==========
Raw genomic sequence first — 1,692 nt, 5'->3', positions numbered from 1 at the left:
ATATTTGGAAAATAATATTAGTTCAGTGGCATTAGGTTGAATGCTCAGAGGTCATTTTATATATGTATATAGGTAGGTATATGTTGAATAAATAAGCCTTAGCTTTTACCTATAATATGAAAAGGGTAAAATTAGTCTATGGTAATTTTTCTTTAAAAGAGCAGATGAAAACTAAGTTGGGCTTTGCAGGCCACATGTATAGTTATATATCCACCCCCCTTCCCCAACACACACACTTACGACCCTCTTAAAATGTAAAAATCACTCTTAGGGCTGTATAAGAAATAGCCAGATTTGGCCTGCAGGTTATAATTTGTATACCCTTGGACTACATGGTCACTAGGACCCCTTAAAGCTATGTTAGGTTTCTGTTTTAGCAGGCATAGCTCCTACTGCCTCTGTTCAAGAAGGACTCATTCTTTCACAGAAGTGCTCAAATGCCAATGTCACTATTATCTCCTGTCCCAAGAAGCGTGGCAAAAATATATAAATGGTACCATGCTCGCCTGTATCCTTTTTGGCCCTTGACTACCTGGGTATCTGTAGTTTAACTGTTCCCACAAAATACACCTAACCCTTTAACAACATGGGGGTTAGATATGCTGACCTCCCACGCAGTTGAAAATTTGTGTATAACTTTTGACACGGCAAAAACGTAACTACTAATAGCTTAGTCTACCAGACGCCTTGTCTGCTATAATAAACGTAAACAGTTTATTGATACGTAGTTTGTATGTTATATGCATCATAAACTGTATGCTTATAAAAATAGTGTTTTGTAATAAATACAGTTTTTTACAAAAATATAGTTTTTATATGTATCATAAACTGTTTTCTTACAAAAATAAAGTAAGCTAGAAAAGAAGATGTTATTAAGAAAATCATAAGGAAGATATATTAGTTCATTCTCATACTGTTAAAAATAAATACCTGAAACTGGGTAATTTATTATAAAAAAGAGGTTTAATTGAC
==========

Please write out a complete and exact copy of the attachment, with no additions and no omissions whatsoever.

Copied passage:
Raw genomic sequence first — 1,692 nt, 5'->3', positions numbered from 1 at the left:
ATATTTGGAAAATAATATTAGTTCAGTGGCATTAGGTTGAATGCTCAGAGGTCATTTTATATATGTATATAGGTAGGTATATGTTGAATAAATAAGCCTTAGCTTTTACCTATAATATGAAAAGGGTAAAATTAGTCTATGGTAATTTTTCTTTAAAAGAGCAGATGAAAACTAAGTTGGGCTTTGCAGGCCACATGTATAGTTATATATCCACCCCCCTTCCCCAACACACACACTTACGACCCTCTTAAAATGTAAAAATCACTCTTAGGGCTGTATAAGAAATAGCCAGATTTGGCCTGCAGGTTATAATTTGTATACCCTTGGACTACATGGTCACTAGGACCCCTTAAAGCTATGTTAGGTTTCTGTTTTAGCAGGCATAGCTCCTACTGCCTCTGTTCAAGAAGGACTCATTCTTTCACAGAAGTGCTCAAATGCCAATGTCACTATTATCTCCTGTCCCAAGAAGCGTGGCAAAAATATATAAATGGTACCATGCTCGCCTGTATCCTTTTTGGCCCTTGACTACCTGGGTATCTGTAGTTTAACTGTTCCCACAAAATACACCTAACCCTTTAACAACATGGGGGTTAGATATGCTGACCTCCCACGCAGTTGAAAATTTGTGTATAACTTTTGACACGGCAAAAACGTAACTACTAATAGCTTAGTCTACCAGACGCCTTGTCTGCTATAATAAACGTAAACAGTTTATTGATACGTAGTTTGTATGTTATATGCATCATAAACTGTATGCTTATAAAAATAGTGTTTTGTAATAAATACAGTTTTTTACAAAAATATAGTTTTTATATGTATCATAAACTGTTTTCTTACAAAAATAAAGTAAGCTAGAAAAGAAGATGTTATTAAGAAAATCATAAGGAAGATATATTAGTTCATTCTCATACTGTTAAAAATAAATACCTGAAACTGGGTAATTTATTATAAAAAAGAGGTTTAATTGAC